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Providing valuable support to Ventura County’s growing Mixteco community

By Frank X. Moraga


Just suppose you were dropped into a country where you couldn’t speak the language, couldn’t read the local newspaper, read signs at local supermarket or even read the public bus transportation schedule.

And just suppose that those offering you and your family members some help speak yet another language, one that you will have to learn before transition to the language of your new home.

That is the challenge facing many in the indigenous Mixteco community who now live in the 805 region. Many previously came from the Mexican states of Oaxaca and Guerrero.

As a result of soil erosion, along with economic hardships, much of which was brought on by the unintended consequences of the North American Free Trade Agreement, which made subsistence farming virtually untenable in Mexico, many were forced to leave their homeland of centuries and venture to El Norte to seek a better economic life.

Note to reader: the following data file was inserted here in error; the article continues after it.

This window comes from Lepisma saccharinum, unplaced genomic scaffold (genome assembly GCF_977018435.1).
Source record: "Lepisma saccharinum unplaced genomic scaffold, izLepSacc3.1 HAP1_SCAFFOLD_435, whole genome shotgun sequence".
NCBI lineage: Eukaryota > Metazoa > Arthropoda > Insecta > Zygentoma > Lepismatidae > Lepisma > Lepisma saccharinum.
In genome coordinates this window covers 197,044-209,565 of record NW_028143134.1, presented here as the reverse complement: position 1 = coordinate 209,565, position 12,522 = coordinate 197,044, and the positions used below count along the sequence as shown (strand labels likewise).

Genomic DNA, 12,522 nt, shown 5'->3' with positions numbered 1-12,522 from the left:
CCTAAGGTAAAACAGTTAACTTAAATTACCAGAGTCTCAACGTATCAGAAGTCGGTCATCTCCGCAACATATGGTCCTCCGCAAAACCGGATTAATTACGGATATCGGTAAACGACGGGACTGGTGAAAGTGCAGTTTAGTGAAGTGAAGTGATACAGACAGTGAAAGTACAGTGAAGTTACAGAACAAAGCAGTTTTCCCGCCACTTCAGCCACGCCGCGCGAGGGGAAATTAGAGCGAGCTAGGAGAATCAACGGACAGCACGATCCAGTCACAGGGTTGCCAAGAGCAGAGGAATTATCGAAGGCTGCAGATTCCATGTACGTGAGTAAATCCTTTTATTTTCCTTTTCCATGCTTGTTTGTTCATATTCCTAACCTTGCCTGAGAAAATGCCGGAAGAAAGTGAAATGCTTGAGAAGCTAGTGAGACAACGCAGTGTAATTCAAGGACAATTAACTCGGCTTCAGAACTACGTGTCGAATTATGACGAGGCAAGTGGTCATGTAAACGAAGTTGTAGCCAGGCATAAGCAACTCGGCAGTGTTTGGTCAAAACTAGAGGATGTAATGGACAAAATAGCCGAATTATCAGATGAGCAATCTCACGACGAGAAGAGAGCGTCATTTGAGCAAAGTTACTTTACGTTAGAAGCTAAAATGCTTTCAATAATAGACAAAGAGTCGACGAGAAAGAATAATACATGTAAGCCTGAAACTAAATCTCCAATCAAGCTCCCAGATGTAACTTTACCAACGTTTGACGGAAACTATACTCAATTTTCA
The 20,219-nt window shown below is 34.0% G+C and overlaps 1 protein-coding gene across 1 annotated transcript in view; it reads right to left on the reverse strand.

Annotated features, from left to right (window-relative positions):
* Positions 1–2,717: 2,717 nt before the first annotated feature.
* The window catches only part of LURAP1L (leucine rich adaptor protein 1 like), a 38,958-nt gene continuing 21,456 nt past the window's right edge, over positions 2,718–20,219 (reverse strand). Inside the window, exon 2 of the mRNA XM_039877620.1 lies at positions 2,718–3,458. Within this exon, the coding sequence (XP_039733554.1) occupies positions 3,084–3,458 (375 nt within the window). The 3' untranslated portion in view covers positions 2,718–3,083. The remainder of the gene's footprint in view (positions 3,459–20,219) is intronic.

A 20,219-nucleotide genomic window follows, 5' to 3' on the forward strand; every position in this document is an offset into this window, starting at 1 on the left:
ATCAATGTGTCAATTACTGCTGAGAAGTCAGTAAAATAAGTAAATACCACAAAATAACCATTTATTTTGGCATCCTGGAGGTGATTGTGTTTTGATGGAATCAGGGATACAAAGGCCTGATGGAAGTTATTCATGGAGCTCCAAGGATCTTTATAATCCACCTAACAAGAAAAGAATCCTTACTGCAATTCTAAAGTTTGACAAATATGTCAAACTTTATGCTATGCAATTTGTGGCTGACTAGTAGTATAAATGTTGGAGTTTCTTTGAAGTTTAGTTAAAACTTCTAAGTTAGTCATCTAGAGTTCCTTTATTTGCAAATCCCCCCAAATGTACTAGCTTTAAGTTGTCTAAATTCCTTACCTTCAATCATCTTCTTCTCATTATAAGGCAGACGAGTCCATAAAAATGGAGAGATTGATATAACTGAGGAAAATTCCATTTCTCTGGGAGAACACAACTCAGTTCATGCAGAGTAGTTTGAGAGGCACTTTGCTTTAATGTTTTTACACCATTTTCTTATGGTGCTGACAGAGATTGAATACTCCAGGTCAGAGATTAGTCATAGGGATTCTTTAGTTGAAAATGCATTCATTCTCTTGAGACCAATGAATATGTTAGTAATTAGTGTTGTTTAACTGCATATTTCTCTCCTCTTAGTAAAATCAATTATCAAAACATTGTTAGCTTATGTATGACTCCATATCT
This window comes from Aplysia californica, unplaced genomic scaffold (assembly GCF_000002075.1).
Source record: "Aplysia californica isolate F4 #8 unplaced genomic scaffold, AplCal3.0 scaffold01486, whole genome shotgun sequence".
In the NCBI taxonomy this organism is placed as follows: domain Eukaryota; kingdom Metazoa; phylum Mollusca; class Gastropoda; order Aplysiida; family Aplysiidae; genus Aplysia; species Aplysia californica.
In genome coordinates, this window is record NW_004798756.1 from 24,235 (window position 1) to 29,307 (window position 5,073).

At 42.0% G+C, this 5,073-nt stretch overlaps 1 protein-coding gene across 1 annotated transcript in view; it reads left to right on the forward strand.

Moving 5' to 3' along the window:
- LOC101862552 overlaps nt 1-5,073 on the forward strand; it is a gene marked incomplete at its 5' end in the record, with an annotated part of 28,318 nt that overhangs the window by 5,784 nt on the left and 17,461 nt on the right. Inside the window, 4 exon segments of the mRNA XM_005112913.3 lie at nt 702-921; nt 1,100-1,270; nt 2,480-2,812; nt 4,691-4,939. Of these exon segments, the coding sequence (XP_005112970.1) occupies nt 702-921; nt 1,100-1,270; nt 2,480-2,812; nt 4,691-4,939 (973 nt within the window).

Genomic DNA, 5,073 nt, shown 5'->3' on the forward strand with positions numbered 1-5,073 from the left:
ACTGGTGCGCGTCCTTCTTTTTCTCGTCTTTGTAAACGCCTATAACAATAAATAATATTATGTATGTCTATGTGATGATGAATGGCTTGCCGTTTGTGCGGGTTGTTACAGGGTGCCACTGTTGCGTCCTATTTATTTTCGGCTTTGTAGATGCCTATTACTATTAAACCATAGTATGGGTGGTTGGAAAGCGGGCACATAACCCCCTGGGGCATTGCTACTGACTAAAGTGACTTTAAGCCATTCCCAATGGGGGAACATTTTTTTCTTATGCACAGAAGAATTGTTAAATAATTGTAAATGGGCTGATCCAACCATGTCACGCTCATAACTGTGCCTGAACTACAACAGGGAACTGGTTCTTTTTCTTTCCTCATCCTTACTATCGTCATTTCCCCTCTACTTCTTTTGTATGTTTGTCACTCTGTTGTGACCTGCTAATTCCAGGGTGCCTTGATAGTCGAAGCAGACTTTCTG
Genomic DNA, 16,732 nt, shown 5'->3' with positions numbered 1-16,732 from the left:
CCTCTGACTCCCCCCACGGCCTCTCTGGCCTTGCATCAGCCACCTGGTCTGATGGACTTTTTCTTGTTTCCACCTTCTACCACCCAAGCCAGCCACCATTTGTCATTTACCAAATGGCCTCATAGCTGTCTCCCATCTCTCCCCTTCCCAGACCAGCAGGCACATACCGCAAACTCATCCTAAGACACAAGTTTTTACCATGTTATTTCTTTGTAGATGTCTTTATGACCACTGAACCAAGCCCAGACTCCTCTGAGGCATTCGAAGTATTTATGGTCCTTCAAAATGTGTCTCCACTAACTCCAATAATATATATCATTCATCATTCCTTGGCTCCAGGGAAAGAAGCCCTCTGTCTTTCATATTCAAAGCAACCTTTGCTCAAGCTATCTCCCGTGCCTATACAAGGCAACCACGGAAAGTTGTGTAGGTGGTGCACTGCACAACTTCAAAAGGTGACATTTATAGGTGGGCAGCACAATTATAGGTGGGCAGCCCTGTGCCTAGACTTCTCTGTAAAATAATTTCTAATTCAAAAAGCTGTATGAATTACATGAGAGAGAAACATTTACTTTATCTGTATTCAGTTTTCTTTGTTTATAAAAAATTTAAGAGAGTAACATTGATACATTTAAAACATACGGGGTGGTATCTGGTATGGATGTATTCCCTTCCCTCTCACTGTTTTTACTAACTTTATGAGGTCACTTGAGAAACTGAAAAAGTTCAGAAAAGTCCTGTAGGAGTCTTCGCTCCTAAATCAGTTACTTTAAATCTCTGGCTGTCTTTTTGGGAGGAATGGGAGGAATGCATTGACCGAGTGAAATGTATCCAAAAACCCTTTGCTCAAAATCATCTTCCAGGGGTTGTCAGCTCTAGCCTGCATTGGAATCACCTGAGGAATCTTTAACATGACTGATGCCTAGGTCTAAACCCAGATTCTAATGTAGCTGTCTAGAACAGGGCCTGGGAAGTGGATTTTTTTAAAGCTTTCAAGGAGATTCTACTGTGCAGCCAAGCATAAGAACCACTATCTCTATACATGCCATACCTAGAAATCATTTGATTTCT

Many became a vital part of the local agricultural workforce starting in the 1970s.

As with many immigrant families in the 805 region, there is often a family member already living in the region who serves as a point of contact for newer generations of immigrants, much in the way that Ventura County is the home to a large population of multi-generational immigrants from Jalisco, Michoacan and Zacatecas.

There are an estimated 20,000 Mixteco immigrants living in Ventura County alone, many who only speak Mixtec, the native indigenous language.
After arriving in the region, many first begin learning the language they are most familiar with in Mexico — Spanish, with others soon progressing to English. However, that transition in language and culture can be a challenge.

For many of those immigrants in Ventura County, help is available through the Oxnard-based Mixteco / Indigena Community Organizing Project (MICOP)…

Featured Photo: Members of the Mixteco community get health care information and receive other assistance during a community meeting presented in 2012 by the Mixteco / Indigena Community Organizing Project. Amigos805 file photo ©2014

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